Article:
Sam was obviously a very bright second-grader, passionate about airplanes and lots of other things. “He soaked up information and discussed what he loved very articulately,” says his mom, Ruth Maupin, a Kingston mother of three. Still, Maupin says, she sensed something was wrong. “He didn’t retain words. By the second grade, he still struggled to read simple words and often didn’t recognize words from one page to the next.”
It was another three years before Sam, now 19, was diagnosed with a learning disability through the Special Education Technology Center in Ellensburg. Because of that diagnosis, Sam was able to get effective support, and Maupin says she has learned some key lessons. “Listen to your child, and don’t assume the school has all the answers,” she says. “I made a point of putting communications in writing, not a phone call. I would also copy the IEP [Individualized Education Program] team — the teachers involved with the special education program. It’s harder for the teacher or therapist to put you at the bottom of the pile if they know that everyone else is aware of your concerns.”
Spotting a learning disability
In fact, it’s often a parent who spots the first signs of a learning disability, says James McKeever, Ph.D., clinical assistant professor at Seattle Children’s Hospital. “Ideally, parents are actually working with preschool and kindergarten teachers to look for signs of a learning disability.” According to McKeever, by first and second grade, a child should be able to “identify letters, follow along in books, have good verbal ability and an awareness of sounds in words, and he or she should be able to play with sounds, retrieve words quickly and use language well.” McKeever says that risk factors for learning disability include hearing impairment, or having a parent with a learning disability.
Classic “red flags” of a potential learning disability may include a child who “never picks up a book and reads on his or her own or for pleasure, stumbles over words when trying to read orally, or avoids writing or reading,” says Virginia Berninger, Ph.D., a professor of educational psychology and the director of the Multidisciplinary Learning Disability Center at the University of Washington. “What may appear to be lack of motivation may really be inability to read or write,” she says.
What should you do?
If you suspect that your child needs help, what should you do? Start by asking the school for an evaluation, McKeever says. “When making the request, make it in writing and include the date,” he says. “I always encourage parents to get the school to do the normal evaluation, then seek private diagnosis if the parent does not feel that the support suggested will be intense enough to help the child move forward.” McKeever advises all parents to work as collaboratively as possible with the school, but if they don’t feel the evaluation is accurate or goes far enough, they can appeal.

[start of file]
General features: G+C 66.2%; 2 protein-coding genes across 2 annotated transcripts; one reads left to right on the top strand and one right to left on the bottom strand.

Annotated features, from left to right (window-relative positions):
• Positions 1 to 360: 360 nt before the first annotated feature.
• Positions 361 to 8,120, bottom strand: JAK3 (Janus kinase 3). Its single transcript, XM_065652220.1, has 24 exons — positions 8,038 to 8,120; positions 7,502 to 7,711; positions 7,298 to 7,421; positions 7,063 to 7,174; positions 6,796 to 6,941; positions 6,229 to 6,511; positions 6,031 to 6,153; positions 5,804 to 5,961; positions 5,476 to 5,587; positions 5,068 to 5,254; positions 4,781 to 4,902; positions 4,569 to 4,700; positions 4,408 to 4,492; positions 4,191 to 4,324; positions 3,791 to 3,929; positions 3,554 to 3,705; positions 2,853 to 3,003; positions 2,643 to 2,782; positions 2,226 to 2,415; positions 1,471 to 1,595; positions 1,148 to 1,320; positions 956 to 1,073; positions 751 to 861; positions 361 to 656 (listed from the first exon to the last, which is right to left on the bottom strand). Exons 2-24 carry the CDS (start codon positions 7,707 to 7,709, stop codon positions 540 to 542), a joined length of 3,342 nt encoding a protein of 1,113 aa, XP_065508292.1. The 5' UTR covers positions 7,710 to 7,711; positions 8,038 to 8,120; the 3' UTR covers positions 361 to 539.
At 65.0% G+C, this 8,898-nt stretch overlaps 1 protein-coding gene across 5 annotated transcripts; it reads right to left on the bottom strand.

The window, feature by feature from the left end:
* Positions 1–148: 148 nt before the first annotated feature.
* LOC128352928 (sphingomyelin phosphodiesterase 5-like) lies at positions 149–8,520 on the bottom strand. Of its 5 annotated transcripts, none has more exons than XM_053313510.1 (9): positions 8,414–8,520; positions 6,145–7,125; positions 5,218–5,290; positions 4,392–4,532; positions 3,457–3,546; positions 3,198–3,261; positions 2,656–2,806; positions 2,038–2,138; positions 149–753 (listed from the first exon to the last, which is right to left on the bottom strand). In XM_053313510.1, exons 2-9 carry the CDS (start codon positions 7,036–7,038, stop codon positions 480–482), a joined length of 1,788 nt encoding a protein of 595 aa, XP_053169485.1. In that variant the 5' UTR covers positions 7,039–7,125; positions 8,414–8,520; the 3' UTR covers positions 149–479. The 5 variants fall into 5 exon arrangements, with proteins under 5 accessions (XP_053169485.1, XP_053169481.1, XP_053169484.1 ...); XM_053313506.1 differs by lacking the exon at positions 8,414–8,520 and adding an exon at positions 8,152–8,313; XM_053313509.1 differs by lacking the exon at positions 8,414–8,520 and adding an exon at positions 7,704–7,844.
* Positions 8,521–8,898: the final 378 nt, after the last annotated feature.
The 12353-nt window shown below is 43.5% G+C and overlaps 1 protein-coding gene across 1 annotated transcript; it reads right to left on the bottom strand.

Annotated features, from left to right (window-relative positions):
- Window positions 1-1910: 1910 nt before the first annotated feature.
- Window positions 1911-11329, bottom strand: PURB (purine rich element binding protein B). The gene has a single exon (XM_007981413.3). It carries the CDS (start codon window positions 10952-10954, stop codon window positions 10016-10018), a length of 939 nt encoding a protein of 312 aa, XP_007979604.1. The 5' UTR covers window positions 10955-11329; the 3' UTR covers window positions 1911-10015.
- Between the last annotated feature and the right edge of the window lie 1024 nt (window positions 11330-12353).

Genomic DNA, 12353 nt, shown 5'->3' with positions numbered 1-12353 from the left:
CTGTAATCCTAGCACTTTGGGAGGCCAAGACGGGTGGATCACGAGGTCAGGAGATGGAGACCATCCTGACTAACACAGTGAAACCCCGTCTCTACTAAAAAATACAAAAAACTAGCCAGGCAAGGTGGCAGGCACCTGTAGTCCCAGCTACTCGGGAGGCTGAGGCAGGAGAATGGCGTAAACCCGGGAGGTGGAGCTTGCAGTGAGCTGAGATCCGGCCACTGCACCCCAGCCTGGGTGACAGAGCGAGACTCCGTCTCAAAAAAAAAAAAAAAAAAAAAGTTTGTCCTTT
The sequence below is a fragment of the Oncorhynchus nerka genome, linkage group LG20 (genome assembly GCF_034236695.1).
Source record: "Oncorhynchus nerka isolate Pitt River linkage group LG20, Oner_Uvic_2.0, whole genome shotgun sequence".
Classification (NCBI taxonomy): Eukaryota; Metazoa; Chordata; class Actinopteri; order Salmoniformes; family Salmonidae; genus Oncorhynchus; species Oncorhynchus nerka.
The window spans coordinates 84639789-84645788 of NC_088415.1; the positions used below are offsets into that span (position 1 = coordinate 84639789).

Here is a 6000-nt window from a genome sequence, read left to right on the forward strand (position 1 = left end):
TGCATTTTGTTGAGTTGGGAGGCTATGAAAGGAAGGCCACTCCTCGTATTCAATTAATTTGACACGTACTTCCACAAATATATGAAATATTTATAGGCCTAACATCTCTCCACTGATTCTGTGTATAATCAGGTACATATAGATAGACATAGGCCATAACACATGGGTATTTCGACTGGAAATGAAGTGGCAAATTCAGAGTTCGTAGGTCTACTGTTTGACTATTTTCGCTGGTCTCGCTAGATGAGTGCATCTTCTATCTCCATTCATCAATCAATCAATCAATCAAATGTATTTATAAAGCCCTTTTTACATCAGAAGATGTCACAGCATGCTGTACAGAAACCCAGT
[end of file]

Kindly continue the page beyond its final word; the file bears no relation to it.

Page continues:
Berninger says getting a proper diagnosis, followed up with effective support, is critical to a child overcoming a learning disability. Unfortunately, says Berninger, “most school psychologists are trained to just qualify kids for special education support, not to do a diagnosis relevant to an effective treatment plan.” Berninger recommends three potential resources for assessment when a parent is not satisfied with a school’s assessment: licensed psychologists, speech and language specialists certified by the American Speech-Language-Hearing Association (ASHA) and Seattle’s Scottish Rite Masonic Center. Through RiteCare of Washington, the center provides free diagnosis and therapeutic services to many children ages 2–7.
Maupin’s struggles to support her son have been rewarded; this year, she watched him successfully make the transition to college. “College was a real eye opener for Sam,” she says. “He fits in much better and is more respected for what he can do and less judged and limited by his learning differences. Sam also is now able to take over being his own advocate, while I have stepped out of the educational picture.”
While success stories like Sam’s are encouraging, both McKeever and Berninger say that the overall system for catching and supporting children with learning disabilities in our state’s public schools is far from perfect; children often fall through the cracks. “Politically, parents need to keep pushing to make public schools more responsive to the needs of kids with learning disabilities,” says McKeever. “It is a political and financial issue. Our society needs educated, literate citizens.”
Kathleen F. Miller will always be grateful to her third-grade teacher at Bainbridge Island’s Blakely Elementary, Mrs. Thatcher, who spotted her dyslexia and recommended the support she needed to learn to read.
The University of Washington’s DO-IT program helps support the participation of individuals with disabilities in challenging academic programs and careers.
For information on special-education law, visit Washington PAVE (Parents Active for Vision Education), a nonprofit that offers free or low-cost workshops on the topic.